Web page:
Not being 'umble
The secretary introduced Niamh as a new member of staff, saying that she hoped everyone would give Niamh a warm welcome. The chairman smiled benignly, nodding his agreement with the sentiments expressed.
The meeting proceeded to work through the agenda. “Now”, said the chairman, “we have a report from Nam”.
“It’s Niamh”, the secretary whispered, in a voice so audible that everyone could hear.
“It says Nam here”.
“It’s not pronounced like that”.
“Well, why is it spelt like that”.
“It’s an Irish name.”
“Well, if it’s pronounced that way you say, it should be spelt that way”.
It was a cringeworthy moment. Naimh turned red with embarrassment but presented her report in a cheery and gracious manner.
The chairman was a good man, warm-hearted, friendly, generous; the moment seemed out of character. In retrospect, he probably regretted it himself. Had he been unsure, he might easily have said that he had not seen the name before and smiled, “You must tell me how to pronounce it properly”. Instead, he looked boorish and ignorant.
Advent is a penitential season leading to Christmas, a time of reflection and self-examination. The prayer written in 1549 for use on the first day of the season emphasises change:
Almighty God, give us grace that we may cast away the works of darkness, and put upon us the armour of light, now in the time of this mortal life, in which thy Son Jesus Christ came to visit us in great humility; that in the last day, when he shall come again in his glorious Majesty, to judge both the quick and the dead, we may rise to the life immortal; through him who liveth and reigneth with thee and the Holy Ghost, now and ever. Amen.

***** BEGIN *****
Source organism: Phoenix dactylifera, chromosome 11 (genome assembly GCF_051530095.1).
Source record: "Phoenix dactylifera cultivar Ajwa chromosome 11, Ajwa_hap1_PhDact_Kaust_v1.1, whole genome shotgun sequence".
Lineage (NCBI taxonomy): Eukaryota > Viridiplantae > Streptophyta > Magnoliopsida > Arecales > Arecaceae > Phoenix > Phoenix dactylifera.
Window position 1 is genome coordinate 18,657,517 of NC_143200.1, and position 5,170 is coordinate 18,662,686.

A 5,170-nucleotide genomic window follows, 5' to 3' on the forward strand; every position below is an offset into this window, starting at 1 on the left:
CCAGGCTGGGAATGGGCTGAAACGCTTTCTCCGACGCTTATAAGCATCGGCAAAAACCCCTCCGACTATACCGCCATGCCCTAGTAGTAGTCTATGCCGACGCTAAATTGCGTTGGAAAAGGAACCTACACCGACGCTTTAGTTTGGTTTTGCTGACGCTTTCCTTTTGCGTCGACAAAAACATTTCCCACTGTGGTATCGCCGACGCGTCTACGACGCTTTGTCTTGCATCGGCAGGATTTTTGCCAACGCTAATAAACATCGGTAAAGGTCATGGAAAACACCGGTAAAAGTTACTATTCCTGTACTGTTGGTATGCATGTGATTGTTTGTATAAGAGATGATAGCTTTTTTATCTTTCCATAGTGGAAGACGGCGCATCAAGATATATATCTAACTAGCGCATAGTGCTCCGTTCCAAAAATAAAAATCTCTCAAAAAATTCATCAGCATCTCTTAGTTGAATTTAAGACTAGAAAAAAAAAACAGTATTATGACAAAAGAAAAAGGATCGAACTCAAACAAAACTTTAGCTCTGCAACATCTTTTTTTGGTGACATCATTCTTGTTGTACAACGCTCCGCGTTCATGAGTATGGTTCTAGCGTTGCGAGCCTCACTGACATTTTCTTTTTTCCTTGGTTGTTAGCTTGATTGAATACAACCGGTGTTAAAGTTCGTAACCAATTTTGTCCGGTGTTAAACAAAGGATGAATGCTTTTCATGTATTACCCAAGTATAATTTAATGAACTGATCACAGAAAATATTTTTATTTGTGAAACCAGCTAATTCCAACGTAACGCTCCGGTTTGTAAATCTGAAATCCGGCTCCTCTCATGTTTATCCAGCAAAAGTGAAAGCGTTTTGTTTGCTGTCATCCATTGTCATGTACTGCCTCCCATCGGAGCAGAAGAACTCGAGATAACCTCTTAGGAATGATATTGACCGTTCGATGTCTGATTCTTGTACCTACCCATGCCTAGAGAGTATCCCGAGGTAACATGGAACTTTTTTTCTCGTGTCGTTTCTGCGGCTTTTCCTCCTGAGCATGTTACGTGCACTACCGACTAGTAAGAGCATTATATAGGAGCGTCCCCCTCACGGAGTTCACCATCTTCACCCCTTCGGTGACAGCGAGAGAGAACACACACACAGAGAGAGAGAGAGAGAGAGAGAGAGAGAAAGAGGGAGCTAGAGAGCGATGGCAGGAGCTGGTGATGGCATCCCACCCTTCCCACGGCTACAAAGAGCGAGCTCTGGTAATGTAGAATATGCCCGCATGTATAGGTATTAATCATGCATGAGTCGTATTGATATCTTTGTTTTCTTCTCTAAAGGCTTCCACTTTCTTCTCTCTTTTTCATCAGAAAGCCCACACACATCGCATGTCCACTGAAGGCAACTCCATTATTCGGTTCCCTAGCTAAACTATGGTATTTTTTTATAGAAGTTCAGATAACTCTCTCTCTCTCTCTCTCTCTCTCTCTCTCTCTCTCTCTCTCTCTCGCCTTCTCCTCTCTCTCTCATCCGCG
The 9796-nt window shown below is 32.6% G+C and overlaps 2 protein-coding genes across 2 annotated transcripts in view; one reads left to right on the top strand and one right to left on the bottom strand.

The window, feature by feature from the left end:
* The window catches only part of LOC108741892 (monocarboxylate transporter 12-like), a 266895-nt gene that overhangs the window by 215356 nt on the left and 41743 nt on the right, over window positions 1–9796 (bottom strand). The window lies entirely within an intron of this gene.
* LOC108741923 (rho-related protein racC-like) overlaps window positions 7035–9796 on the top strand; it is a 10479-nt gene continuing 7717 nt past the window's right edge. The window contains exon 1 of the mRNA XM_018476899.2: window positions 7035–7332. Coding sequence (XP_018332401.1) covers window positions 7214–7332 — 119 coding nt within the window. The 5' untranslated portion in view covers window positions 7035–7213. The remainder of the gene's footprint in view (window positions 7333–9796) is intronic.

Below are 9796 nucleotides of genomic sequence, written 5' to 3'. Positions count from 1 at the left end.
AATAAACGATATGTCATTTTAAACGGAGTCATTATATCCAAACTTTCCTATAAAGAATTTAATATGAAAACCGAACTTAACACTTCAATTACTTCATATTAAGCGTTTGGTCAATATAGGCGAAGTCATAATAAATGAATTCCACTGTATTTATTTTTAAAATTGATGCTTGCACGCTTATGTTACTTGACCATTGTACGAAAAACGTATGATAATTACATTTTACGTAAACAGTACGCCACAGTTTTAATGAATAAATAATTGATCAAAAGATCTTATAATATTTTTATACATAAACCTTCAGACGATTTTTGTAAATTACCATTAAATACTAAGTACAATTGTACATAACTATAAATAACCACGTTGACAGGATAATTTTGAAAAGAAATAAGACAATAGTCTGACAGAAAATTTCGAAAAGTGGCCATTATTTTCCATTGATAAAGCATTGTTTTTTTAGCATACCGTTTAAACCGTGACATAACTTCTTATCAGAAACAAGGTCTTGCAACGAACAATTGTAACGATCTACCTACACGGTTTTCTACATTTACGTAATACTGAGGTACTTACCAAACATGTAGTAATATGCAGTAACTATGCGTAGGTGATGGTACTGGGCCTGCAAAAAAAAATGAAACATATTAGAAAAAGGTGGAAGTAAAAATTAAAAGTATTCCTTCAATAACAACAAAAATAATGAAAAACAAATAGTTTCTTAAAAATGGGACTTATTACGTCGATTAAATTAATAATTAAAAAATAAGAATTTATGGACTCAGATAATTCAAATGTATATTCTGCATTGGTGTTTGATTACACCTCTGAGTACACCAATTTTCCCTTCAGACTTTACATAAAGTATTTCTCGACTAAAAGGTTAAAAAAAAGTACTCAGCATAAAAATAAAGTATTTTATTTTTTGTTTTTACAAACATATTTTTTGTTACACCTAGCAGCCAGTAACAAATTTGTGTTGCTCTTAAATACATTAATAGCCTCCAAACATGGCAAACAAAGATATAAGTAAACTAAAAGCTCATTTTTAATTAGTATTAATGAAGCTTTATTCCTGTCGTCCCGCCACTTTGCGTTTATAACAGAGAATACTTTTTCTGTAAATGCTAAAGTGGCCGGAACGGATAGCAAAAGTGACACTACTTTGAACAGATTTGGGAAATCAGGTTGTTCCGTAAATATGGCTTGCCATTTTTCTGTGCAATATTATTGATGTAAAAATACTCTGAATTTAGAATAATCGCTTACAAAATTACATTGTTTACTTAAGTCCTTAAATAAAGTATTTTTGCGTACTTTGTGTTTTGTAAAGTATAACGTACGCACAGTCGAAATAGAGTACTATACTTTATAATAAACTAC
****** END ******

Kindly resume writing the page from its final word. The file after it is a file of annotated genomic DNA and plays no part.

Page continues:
It is very poetic, but probably not where the average churchgoer is at. Most of us don’t do ‘works of darkness’; at least, if we do, we wouldn’t regard them as such. We don’t engage too often in evil deeds, unlike the sixteenth century churches, which regularly burned alive their opponents, and, sometimes, even burned their friends, who might have been foolish enough to have asked questions. (Thomas Cranmer, the writer of the prayer. was himself burned at the stake in 1556).
Works of darkness don’t present problems in the average church; pride and unthinking arrogance do. They are not intentional. The ‘Nam’ naming chairman would have not wished to cause offence, but the offence was nonetheless real. It is being a boor and being blind to others that need to be cast away; well, they certainly do in my case.
It is in the second part of Cranmer’s prayer that points to the way to change, “in which thy Son Jesus Christ came to visit us in great humility”. Humility is not complicated to understand; it’s just very hard to do – especially for me.
I think ‘humility’ is one of the hardest traits to develop but it won’t stop me trying. As an aside, I was recently told that the word “craic” was originally spelled “crack” but the Irish changed it to give it a more ‘Irish’ tone. I can understand people having difficulty with some of the pronounciations but once you’ve been corrected . . accept it and do the right thing.
I looked up the Wikipedia entry for ‘craic’; it was always ‘crack’ in the North. Loads of words move from language to language and I assume that the spelling changed on account of there being no ‘k’ in the Irish alphabet. It’s extraordinary that someone can get so worked up about spelling!
You have to hope that the chairman never has to introduce a ‘Siobhán’ or a ‘Cathal’.
Married as I am to an Englishman, I frequently hear ‘SIO-BANN’ or ‘KA-HALL’ and he’s left wondering why the rest of the family are laughing at him 😀
I wondered what he would have made of Caoimhe, Aoife, Eoghan and Eimhin.
My tax inspector’s surname is the hardest: Ni Mhaoldomhnaigh
You forgot ‘Maedhbh’ 😀
And I forgot to add…
at least my hubby has the humility to be able to laugh at himself when struggling to get the Irish pronunciation right.
It’s a bit like Cholmondly and Worcestershire and even the simple colonel